Welsh Government is investing £53m to help Wales’ diverse culture sector deal with the impact of the coronavirus pandemic. The announcement comes 3 weeks after the UK Government announced investment of £1.57billion into the arts and culture sectors, with £59m released to Wales. The fund will be delivered jointly with the Arts Council of Wales and has a “cultural contract” at its heart to help the sector emerge from the pandemic stronger than ever.
The announcement comes on top of the £18m portfolio package provided in April, which was delivered by the Welsh Government, Arts Council of Wales and Sport Wales.
The Cultural Recovery Fund will help protect organisations, individuals and jobs in the culture industries, including:
- Music venues, businesses and individuals
- Heritage sites
- Local museums, libraries and archive services
- Events and festivals
- Independent cinemas
Official statistics demonstrate the scale of the economic value and important role of the cultural and arts sectors in Wales. The latest figures published before the Covid-19 pandemic, show the combined Gross Value Added of the creative industries and cultural sectors in Wales was £1.5bn (£1,018m and £493m, respectively). In addition, these sectors employ approximately 85,000 people in Wales, of which 38,000 (45%) are self-employed.
Deputy Minister for Culture, Sport and Tourism Lord Elis-Thomas said:
We’ve listened and worked with our partners across the cultural and creative sectors to put this second package of support together. I’d like to put on record our thanks for working constructively with us to deliver this support. We recognise the massive and unprecedented challenges the pandemic is having on the very fabric of Welsh life and we applaud the resilience and creativity on show. This package will help support many in the sectors in responding to the pressures and challenges coronavirus has placed on them, it also presents a unique opportunity to deliver a step change – we will develop a cultural contract so that the sector can re-emerge stronger. This would ensure successful applicants commit to ensuring public investment is deployed with a positive, targeted social purpose, which is only right.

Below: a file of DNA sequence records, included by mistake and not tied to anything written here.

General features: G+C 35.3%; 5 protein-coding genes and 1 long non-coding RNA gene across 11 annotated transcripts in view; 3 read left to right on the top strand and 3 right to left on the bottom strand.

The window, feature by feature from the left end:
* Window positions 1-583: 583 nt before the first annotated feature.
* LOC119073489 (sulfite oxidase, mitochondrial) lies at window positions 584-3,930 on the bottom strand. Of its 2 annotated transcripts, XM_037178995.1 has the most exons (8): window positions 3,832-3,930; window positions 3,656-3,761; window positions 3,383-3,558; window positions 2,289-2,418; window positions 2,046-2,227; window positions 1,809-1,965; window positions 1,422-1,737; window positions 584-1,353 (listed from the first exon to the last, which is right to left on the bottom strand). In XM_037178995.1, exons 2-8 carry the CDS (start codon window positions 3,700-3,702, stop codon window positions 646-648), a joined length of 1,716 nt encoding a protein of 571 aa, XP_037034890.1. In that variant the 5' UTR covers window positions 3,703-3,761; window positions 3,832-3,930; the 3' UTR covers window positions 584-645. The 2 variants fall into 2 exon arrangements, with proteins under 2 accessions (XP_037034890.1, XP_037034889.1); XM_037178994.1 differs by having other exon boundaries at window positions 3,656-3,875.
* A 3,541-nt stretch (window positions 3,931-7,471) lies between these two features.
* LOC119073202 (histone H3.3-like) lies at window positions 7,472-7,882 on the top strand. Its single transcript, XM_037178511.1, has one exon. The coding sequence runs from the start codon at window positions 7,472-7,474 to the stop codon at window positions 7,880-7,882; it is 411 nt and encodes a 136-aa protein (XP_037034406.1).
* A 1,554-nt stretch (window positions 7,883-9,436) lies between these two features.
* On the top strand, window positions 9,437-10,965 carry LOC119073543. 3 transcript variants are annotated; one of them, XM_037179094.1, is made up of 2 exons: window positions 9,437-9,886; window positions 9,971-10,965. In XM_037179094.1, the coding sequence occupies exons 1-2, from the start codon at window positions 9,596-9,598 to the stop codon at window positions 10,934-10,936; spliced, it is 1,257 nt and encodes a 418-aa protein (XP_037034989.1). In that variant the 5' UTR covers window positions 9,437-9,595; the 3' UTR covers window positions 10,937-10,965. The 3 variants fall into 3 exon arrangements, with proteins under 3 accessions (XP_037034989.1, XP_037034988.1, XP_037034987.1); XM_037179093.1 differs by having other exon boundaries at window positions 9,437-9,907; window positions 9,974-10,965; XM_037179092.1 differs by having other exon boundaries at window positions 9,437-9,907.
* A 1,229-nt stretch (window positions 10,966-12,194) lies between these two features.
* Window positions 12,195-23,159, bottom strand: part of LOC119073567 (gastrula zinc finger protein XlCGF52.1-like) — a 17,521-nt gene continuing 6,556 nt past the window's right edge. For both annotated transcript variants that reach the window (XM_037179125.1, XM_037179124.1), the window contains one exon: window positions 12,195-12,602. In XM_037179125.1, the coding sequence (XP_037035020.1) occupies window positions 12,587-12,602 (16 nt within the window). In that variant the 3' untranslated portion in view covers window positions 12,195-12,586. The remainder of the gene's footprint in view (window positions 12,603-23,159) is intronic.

Finance Minister Rebecca Evans said:
We have been working closely with the sector to understand the challenges it’s facing and the level of support required. The package we have announced today demonstrates we have listened to the sector and provided the support it needs to survive, and to thrive post-pandemic.
Nick Capaldi, Chief Executive of the Arts Council of Wales said:
The announcement of these additional funds is the signal of support that the arts in Wales has been waiting for. The Welsh Government’s investment is a welcome acknowledgment of the importance of the arts to the well-being of the nation and to the country’s creative economy. With many arts organisations facing the imminent threat of insolvency, and freelancers struggling to see when they’ll secure their next paid work, these funds ease the immediate threat of a collapse in the creative sector. These funds offer artists and arts organisations a breathing space to stabilise their activities and encourage them to commit to the new cultural contract. It’s not enough just to protect and defend – we must create a new future in which cultural activities reach more widely and deeply across all of the public in Wales.
Guidance for applicants will be made available on the Welsh Government website.
(Image: Jukebox Collective)